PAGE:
@ Newcastle The Cluny, September 6 2010

It isn’t often that you get the opportunity to see true rock n’roll legends in such an intimate setting. Waiting for the band to emerge, I felt a genuine sense of excitement at the prospect of sharing air with vocalist David Johansen and guitarist Sylvain Sylvain.

The New York Dolls have been together in various incarnations since 1971. Evolving from guitarist Johnny Thunders’ project Actress, Thunders, Johansen, Sylvain, Arthur Kane and Jerry Nolan became the controversially named New York Dolls.

Long hair, lipstick and high heels, loud guitars and provocative lyrics, they paved the way for glam and punk rock. All attitude and swagger, the New York Dolls introduced the iconic sound of true New York punk. With the release of their self-titled debut in 1973 they changed the sound and the look of the rock and roll genre.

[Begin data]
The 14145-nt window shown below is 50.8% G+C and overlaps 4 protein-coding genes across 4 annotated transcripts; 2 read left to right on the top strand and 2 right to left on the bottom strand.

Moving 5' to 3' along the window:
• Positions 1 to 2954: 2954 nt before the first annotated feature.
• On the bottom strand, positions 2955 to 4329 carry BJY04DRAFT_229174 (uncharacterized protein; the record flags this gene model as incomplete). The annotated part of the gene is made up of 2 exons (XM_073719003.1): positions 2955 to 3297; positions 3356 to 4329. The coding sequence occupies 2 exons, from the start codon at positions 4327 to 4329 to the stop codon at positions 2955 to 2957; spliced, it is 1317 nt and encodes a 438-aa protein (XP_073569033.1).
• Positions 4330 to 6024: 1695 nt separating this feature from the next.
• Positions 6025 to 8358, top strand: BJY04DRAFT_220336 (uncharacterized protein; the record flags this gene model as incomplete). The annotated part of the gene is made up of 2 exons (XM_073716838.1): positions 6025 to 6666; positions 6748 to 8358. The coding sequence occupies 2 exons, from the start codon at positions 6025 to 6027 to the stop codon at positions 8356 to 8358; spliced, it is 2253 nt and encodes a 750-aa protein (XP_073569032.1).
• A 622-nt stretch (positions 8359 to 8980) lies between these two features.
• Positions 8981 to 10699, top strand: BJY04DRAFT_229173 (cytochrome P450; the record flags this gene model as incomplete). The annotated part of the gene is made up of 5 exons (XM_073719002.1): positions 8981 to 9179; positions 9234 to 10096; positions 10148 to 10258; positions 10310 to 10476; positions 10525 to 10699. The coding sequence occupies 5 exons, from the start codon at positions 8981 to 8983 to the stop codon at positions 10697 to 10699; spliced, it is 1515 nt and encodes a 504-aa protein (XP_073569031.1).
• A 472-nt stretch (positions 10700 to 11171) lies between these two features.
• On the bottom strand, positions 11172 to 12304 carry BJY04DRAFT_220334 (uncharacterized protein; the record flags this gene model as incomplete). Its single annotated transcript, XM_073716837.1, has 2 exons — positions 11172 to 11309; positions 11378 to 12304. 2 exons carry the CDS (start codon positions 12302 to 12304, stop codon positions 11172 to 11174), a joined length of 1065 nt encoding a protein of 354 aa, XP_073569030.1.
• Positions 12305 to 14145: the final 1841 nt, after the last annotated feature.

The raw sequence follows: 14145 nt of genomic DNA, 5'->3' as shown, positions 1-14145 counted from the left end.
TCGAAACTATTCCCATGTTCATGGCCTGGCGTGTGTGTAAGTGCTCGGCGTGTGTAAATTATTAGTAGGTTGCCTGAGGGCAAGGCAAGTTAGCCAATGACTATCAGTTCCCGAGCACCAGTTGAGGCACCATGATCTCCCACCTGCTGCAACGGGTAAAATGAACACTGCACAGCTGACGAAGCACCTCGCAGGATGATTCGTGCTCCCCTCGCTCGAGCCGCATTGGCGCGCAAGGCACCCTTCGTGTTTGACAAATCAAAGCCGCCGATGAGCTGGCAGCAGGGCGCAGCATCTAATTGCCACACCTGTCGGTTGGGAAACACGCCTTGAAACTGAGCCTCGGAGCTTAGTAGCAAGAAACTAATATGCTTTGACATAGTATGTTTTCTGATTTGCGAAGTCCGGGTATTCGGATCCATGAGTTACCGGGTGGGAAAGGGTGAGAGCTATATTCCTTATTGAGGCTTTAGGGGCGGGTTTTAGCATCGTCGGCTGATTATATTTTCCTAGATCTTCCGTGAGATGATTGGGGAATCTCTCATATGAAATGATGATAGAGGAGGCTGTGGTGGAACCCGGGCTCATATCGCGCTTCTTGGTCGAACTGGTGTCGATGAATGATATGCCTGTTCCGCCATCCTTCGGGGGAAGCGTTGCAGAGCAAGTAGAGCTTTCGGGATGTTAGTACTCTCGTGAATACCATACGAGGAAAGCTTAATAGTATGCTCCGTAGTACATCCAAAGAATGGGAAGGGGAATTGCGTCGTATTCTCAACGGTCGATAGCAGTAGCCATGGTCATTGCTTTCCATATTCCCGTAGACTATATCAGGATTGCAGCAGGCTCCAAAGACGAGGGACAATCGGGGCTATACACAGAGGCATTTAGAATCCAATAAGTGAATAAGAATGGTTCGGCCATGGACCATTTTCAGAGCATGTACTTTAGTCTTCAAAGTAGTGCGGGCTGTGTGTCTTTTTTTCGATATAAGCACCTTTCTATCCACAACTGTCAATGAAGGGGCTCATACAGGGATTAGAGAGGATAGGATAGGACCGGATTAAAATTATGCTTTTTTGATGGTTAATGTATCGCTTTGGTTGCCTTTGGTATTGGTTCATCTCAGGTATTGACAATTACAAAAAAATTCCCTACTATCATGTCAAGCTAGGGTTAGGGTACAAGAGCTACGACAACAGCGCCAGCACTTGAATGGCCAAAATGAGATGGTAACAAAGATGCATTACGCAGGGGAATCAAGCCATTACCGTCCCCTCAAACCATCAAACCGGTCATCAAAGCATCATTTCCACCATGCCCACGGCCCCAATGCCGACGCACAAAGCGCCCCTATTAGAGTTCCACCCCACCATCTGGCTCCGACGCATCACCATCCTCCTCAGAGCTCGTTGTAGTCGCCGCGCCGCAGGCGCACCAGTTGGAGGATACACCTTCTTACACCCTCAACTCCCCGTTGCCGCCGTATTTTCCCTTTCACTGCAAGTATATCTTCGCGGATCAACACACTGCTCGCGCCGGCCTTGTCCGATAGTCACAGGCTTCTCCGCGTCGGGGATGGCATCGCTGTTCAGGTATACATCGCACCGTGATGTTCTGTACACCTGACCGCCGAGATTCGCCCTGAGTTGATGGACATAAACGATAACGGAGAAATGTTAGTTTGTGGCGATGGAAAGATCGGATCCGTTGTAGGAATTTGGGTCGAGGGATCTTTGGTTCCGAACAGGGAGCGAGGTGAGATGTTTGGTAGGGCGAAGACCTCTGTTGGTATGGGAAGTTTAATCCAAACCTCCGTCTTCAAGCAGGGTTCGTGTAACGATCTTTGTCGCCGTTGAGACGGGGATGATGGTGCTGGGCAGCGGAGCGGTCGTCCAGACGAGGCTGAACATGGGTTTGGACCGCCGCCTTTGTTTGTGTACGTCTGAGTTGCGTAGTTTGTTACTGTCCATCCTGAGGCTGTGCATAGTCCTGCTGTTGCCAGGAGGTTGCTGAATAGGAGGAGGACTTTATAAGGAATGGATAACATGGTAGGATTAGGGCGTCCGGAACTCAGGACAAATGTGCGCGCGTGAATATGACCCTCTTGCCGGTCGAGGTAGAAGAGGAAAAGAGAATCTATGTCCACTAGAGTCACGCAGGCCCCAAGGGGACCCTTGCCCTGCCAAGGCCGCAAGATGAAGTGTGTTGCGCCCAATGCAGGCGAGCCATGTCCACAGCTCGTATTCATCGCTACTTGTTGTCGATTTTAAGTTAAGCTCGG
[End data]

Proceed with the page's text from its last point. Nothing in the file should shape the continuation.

Thirty-seven years later, Johansen and Sylvain are the only original members left standing. Johansen remains the Jaggeresque frontman who oozes the essence of cool, while Sylvain is his crazy sidekick, effortlessly wielding his gold Gretsch with an impish grin.  The perfect partnership for showcasing the classics Looking For AKiss, We’re All In Love, and Dance Like A Monkey in their iconic, bluesy, style.

We are also treated to two new compositions – the laid back Sunday Afternoon and ska groove End Of The Summer. Sylvain dedicates You Can’t Put Your Arms Around A Memory / Lonely Planet Boy to the late Johnny Thunders. The mention of Thunders has the crowd enraptured, momentarily mourning his loss.

Saving the best for last, the sleazy hits keep coming: Trash, Pills, and then the audience takes over Jet Boy – Johansen is redundant but smirking throughout. These songs truly stand up to the forces of time, losing none of the originality or Chutzpah that has brought them such critical acclaim. Finally, Personality Crisis brings the New York Dolls three-day residency to an end.

I walk away, gleefully singing Jet Boy and hoping that I may have inhaled some of the greatness that was evident on stage tonight.

Viki Ridley